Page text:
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Purple Rain: How Prince Stormed His Way To Superstardom
In Depth

Purple Rain: How Prince Stormed His Way To Superstardom

Creating the zeitgeist, Prince’s ‘Purple Rain’ era raised the bars for music, cinema and live performance. No one has come close since.

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When Prince took his 1999 album on the road, he dubbed it the “Triple Threat Tour”. Named in reference to the line-up, which saw Prince side projects Vanity 6 and The Time perform support slots before his own headline appearances, its unofficial title also nodded to the old-Hollywood term for someone who could act, dance and sing – in other words, someone so talented they could do everything. It’s fitting, then, that Prince’s next project, Purple Rain, would find him doing just that as he staked his claim to being the world’s greatest musician on record, on screen and on stage. Not so much capturing the zeitgeist, the Purple Rain album, film and tour invented it and then watched everyone follow as Prince stormed his way to superstardom.

Listen to ‘Purple Rain’ here.

“There was no precedent for this”

Prince’s original idea for the film had been sketched out in an 11-page handwritten treatment titled Dreams, which detailed “the story of the dreams and aspirations of 3 individuals” on the local Minneapolis music scene. In this early draft, the Morris Day-fronted The Time faced off against Prince for local glory, while their frontman also challenged him for the affections of the movie’s leading lady – at that point Vanity 6’s frontwoman, Vanity. However, by the time shooting for the movie began, in November 1983 – in the middle of a typically harsh Minneapolis winter, during which cast members woke up to three inches of ice on their windows – both the cast and Prince’s treatment had been overhauled.

Vanity was out – either of her own accord, or due to the financial demands she’d made during pre-production – to be replaced by Patricia Kotero as Apollonia, in a newly configured Apollonia 6. And while The Time remained, their line-up had undergone a reshuffle following Prince’s firing of Jimmy Jam and Terry Lewis after the fledging production duo found themselves snowed in in Atlanta, Georgia, while finishing some side work with The SOS Band, causing them to miss a show on the 1999 tour. A disgruntled Day would stick around long enough to complete filming but, after shooting wrapped, he would leave of his own accord.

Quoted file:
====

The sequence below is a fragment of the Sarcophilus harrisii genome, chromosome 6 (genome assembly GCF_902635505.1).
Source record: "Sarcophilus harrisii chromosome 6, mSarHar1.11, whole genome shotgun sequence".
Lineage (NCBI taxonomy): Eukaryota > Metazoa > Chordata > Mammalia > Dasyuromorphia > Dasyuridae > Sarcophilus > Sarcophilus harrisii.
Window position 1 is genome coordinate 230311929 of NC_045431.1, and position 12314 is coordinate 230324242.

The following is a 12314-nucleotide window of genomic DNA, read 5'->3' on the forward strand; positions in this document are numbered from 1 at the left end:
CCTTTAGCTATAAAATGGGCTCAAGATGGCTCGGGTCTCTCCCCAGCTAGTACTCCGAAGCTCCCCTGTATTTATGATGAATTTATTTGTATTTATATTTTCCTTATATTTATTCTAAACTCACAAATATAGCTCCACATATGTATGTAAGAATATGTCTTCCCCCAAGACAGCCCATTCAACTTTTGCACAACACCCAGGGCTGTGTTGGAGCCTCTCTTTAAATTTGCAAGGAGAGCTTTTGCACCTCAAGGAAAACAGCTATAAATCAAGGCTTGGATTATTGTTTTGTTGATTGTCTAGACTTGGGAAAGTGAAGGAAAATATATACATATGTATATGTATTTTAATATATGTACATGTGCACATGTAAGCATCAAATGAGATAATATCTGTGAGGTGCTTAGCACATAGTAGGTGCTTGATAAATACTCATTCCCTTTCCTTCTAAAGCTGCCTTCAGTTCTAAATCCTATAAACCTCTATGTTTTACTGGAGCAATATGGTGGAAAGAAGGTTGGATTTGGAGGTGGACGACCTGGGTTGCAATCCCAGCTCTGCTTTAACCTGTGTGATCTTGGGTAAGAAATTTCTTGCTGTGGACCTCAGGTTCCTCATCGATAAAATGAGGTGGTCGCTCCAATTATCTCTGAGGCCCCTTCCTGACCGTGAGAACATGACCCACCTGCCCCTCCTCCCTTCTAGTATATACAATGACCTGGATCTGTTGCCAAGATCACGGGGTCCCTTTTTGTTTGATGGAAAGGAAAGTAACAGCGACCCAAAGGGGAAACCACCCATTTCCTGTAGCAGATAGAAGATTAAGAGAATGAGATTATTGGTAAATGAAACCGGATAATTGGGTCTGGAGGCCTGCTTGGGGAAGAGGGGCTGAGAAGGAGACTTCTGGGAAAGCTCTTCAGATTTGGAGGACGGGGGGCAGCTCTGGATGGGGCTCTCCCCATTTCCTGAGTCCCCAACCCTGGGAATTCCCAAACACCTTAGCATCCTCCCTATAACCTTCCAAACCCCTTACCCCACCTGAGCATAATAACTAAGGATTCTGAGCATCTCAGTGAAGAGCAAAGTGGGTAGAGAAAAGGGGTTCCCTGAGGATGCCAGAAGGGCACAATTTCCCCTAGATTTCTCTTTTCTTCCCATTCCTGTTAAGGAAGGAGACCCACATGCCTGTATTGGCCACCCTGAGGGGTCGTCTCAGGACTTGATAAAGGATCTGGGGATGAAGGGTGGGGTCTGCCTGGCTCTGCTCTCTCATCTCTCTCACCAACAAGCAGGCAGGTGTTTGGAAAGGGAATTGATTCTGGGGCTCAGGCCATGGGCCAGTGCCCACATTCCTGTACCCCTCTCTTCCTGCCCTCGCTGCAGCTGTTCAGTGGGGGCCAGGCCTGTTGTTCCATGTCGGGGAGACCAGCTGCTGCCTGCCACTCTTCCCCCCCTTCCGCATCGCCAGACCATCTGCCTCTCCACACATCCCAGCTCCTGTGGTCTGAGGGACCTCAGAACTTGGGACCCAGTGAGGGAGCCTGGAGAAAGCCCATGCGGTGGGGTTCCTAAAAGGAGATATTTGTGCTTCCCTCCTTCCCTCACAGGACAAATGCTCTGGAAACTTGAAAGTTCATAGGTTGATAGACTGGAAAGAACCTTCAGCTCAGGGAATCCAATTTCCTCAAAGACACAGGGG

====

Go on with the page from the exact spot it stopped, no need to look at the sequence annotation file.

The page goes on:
Meanwhile, Prince’s treatment had been turned into a fully fledged script by rookie director Albert Magnoli, whose pitch not only helped Prince envision a film with more mainstream box-office appeal than the indie-type flick he had once considered making, but also captured the themes that lay at the heart of the semi-autobiographical narrative the rising star wanted to bring to life: “You’ve only known me for ten minutes, yet you tell me basically my story,” Prince told the director. “How is that possible?”

“I’m an alternative. I’m something else”

In the months leading up to the shoot, Prince also worked on three albums’ worth of material – including Apollonia 6’s debut album and the third Time album record, Ice Cream Castle, alongside what would become the Purple Rain album – ran his bands through rehearsals and, along with the rest of the cast, attended dancing and acting classes, honing everyone’s skills while en route to creating the greatest live show on the planet. Setting up a base of operations in a Minneapolis warehouse, Prince worked around the clock, ensuring not only that each band was flawlessly drilled, but that the new songs he was recording would flow with the film’s narrative: the battle-of-the-bands element between Prince and The Time – along with Morris Day’s rivalry for Apollonia – would provide some of the drama and much of the humour, but the emotional heart of the movie followed Prince’s character – The Kid – as he struggled to escape an abusive household and balance his own creative aspirations with the expectations of his band. Peaking – narratively, emotionally and artistically – with the Purple Rain song itself, the finished film ensured Prince would live for all eternity in the rock firmament.